Prohibition of second, subsequent motion for reconsideration

In McBurnie v. Ganzon,[1] the Supreme Court emphasized that second and subsequent motions for reconsideration are, as a general rule, prohibited. Section 2, Rule 52 of the Rules of Court provides that "no second motion for reconsideration of a judgment or final resolution by the same party shall be entertained." The rule rests on the basic tenet of immutability of judgments. "At some point, a decision becomes final and executory and, consequently, all litigations must come to an end."The general rule, however, against second and subsequent motions for reconsideration admits of settled exceptions. In Neypes v. Court of Appeals,[2] the High Court declared:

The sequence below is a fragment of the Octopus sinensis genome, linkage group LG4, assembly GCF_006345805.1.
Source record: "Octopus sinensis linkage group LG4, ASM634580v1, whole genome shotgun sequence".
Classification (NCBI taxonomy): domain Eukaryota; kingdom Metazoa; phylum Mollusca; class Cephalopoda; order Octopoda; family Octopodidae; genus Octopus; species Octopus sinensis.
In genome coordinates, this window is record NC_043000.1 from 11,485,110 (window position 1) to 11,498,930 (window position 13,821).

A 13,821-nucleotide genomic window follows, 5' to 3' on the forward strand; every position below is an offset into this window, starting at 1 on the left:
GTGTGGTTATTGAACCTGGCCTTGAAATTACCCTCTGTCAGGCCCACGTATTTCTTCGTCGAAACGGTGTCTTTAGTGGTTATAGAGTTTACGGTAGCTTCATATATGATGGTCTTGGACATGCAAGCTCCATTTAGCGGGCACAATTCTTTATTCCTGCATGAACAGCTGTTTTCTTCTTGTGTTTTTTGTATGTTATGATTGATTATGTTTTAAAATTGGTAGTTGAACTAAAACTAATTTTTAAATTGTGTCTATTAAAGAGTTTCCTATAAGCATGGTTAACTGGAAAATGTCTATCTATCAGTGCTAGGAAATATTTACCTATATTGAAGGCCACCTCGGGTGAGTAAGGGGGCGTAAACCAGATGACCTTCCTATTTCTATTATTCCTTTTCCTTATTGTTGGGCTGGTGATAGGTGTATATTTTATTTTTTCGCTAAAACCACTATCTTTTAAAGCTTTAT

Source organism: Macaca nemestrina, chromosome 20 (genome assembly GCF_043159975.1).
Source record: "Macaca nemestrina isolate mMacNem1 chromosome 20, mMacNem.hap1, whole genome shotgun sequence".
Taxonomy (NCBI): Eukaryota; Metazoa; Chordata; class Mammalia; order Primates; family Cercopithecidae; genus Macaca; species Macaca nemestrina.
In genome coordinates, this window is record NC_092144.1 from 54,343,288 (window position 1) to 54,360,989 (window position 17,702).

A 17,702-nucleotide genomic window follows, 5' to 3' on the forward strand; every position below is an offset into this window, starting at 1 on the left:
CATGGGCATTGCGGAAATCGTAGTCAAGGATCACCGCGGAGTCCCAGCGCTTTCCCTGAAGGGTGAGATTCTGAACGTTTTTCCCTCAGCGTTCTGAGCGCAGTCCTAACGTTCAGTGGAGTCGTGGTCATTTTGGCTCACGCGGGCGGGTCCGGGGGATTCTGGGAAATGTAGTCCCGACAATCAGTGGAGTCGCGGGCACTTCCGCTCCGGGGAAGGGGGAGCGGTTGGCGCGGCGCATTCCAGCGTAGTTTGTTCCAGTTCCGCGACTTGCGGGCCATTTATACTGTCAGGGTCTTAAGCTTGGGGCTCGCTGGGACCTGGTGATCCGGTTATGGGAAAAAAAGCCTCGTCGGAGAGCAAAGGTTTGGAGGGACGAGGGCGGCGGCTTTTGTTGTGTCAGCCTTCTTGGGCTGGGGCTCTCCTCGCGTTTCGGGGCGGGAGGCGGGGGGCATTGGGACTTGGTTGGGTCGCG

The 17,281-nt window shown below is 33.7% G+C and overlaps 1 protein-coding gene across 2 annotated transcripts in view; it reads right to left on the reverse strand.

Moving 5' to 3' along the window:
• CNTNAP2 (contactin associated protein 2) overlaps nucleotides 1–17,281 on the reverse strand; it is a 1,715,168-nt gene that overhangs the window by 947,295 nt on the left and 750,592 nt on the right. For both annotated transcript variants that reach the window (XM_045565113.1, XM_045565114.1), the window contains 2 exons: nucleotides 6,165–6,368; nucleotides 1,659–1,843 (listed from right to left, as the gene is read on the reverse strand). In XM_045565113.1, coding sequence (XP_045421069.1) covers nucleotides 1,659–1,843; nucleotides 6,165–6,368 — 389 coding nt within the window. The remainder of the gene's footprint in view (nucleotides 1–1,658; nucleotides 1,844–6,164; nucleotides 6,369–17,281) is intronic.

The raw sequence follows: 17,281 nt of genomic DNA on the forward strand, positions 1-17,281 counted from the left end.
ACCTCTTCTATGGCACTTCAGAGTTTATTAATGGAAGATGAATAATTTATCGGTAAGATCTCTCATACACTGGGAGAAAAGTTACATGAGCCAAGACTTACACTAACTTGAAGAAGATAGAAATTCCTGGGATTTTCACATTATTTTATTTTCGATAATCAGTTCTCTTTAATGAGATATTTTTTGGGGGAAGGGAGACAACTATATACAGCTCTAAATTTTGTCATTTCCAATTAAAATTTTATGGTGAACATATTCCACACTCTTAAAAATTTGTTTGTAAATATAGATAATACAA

In setting aside technical infirmities and thereby giving due course to tardy appeals, we have not been oblivious to or unmindful of the extraordinary situations that merit liberal application of the Rules. In those situations where technicalities were dispensed with, our decisions were not meant to undermine the force and effectivity of the periods set by law. But we hasten to add that in those rare cases where procedural rules were not stringently applied, there always existed a clear need to prevent the commission of a grave injustice. Our judicial system and the courts have always tried to maintain a healthy balance between the strict enforcement of procedural laws and the guarantee that every litigant be given the full opportunity for the just and proper disposition of his cause.[3]

[1] McBurnie v. Ganzon, G.R. Nos. 178034 and 178117, and 186984-85, October 17, 2013, 707 SCRA 646, 664, citing Verginesa-Suarez v. Dilag, 671 Phil. 222, 228 (2011). 

[2] 506 Phil. 613. (2005).

[3] Neypes v. Court of Appeals, supra, at 625-626.

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